Usually, surgery can be avoided but care should be taken to be followed up by a skilled physio or doctor.

Different functional treatment strategies for acute lateral ankle ligament injuries in adults.
Kerkhoffs GM, Struijs PA, Marti RK, Assendelft WJ, Blankevoort L, van Dijk CN Cochrane Database Syst Rev. 2002; (3):CD002938.

Orthopaedic ankle information

Accelerated Rehabilitation

A Delicate Balance

As I compete in the Masters divisions on a National and International level, I notice there is two common attributes I see in my fellow competitors. In my division, it is not uncommon to have opponents who are profiled on BJJ Heros, or are third, fourth or fifth degree Black Belts, so we are talking about highly skilled and experienced competitors. The attributes I see are aggression and patience. These may seem diametrically opposed, but are used in an effective strategy.

Firstly, aggression means they are always attacking early, and looking to remain the aggressor throughout the fight. This puts the opponent on the defence and playing the aggressors game and not their own.

Secondly, the patience relates to once they have a strong or dominant position, they don’t rush to capitalise on it, but instead maintain the position and wait for the right opportunity.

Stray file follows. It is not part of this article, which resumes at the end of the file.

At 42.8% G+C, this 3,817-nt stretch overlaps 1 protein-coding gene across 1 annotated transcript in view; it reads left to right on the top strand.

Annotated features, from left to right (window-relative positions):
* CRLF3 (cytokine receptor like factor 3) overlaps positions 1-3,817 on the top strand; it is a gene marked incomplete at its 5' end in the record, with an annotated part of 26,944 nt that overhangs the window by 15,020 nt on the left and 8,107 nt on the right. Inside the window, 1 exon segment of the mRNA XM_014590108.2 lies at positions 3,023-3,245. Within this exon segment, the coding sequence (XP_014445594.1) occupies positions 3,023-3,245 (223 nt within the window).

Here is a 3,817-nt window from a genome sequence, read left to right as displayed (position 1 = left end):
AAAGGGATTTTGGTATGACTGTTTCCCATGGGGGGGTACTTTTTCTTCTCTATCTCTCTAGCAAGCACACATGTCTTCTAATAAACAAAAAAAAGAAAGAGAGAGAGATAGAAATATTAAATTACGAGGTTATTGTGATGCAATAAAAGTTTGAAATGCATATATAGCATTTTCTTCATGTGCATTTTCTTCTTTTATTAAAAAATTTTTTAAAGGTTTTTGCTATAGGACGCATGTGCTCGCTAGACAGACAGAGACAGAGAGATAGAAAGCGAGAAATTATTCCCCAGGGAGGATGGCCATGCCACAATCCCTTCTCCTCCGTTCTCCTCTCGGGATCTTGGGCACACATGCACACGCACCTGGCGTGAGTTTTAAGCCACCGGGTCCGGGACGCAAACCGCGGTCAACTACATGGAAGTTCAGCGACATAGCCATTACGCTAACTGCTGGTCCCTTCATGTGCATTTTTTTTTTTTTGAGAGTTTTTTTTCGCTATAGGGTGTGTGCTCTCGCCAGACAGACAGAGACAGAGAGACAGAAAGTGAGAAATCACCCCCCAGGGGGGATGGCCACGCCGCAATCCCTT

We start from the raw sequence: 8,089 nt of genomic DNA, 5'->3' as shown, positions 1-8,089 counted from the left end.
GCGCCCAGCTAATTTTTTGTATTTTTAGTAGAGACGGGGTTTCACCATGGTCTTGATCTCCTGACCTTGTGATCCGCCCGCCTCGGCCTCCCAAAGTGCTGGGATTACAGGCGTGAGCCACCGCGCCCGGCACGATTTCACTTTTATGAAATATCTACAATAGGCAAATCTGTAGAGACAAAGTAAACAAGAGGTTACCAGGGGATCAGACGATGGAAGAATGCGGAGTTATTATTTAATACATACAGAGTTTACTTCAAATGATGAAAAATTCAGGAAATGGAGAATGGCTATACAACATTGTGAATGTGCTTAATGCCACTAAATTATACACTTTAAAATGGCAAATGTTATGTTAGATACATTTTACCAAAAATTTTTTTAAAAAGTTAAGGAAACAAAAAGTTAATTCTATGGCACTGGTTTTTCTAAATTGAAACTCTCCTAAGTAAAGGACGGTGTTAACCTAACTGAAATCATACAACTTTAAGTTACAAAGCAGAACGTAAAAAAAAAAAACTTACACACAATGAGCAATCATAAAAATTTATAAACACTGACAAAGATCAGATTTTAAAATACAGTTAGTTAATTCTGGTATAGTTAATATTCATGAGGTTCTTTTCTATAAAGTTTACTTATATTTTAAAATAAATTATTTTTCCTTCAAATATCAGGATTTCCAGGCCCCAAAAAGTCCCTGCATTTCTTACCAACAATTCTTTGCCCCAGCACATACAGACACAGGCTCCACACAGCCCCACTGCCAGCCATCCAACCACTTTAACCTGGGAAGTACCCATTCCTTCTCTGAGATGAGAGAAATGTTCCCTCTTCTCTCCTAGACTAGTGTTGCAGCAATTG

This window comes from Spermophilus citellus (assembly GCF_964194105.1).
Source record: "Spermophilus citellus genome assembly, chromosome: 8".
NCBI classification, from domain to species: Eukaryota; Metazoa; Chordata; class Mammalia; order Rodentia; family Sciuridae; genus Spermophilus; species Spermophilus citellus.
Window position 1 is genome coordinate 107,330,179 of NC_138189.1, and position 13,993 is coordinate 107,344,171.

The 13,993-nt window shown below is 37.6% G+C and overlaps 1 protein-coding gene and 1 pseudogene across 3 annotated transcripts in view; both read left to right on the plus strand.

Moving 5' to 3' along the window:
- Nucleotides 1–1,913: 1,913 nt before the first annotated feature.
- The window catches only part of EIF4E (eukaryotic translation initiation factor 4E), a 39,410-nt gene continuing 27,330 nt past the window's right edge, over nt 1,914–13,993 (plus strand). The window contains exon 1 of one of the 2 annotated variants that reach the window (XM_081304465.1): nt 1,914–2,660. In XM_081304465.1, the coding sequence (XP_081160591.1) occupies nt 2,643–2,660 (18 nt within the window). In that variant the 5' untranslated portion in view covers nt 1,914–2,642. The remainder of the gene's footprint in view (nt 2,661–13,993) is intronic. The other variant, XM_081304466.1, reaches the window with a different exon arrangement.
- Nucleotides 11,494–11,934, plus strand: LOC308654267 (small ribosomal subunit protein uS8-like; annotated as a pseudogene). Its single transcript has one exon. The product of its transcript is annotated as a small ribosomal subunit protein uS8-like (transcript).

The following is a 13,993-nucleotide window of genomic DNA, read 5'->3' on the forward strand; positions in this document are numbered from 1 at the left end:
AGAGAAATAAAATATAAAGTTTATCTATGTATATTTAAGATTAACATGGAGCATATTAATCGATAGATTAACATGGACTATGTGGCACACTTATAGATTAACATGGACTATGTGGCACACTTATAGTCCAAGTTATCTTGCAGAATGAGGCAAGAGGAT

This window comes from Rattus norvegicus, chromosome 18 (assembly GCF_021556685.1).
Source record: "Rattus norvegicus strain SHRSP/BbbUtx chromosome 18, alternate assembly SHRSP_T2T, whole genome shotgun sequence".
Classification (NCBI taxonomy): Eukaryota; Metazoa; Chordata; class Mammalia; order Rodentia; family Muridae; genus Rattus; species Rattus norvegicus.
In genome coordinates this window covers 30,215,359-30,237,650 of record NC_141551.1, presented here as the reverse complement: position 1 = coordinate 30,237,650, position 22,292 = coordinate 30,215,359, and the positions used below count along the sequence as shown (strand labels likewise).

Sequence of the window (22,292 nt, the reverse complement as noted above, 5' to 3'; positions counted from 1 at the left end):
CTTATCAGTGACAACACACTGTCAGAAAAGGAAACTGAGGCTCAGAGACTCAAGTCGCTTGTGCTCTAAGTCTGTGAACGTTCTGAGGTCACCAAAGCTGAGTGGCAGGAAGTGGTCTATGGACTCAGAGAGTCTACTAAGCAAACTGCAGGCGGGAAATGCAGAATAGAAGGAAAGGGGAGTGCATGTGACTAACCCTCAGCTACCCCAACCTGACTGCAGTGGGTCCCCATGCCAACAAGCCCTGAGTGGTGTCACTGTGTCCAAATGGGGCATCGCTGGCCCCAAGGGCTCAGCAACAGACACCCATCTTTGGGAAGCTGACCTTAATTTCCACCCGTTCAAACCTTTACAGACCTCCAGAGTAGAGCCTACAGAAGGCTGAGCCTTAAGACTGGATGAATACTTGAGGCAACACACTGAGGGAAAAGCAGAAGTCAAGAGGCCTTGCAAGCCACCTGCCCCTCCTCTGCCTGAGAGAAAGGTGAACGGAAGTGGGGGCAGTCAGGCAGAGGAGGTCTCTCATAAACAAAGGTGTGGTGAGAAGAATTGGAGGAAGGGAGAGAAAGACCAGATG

This is a balance I struggle with. I my last completion at the Pan Ams I had a reasonably good top position, but was struggling to maintain it. There was a bit of a scramble, and we ended up in a neutral position, me with double underhooks and my opponent holding my belt, preventing me from moving him much at all. I was pushing to improve my position, not being patient enough, and got swept. I recovered full guard and attacked a number of submissions and sweeps, but my opponent battened down the hatches and wouldn’t be moved. He was penalised for stalling, but this didn’t affect the outcome of the match and he won 2-0. In retrospect being more patient, and continue to try and work to a Baja pass would have been the better option, although I was wary of getting triangled transitioning to this. Alternatively, getting to my feet or a top position, rather than recovering guard would have probably been strategically better, possibly resulting in an advantage at most.

I made sure to try and catch the semi-finals and final of my division. The final was pure strategy. The final was 2 penalties to 3, with a score of 2-0. Other than takedown attempts, it was nearly all patience.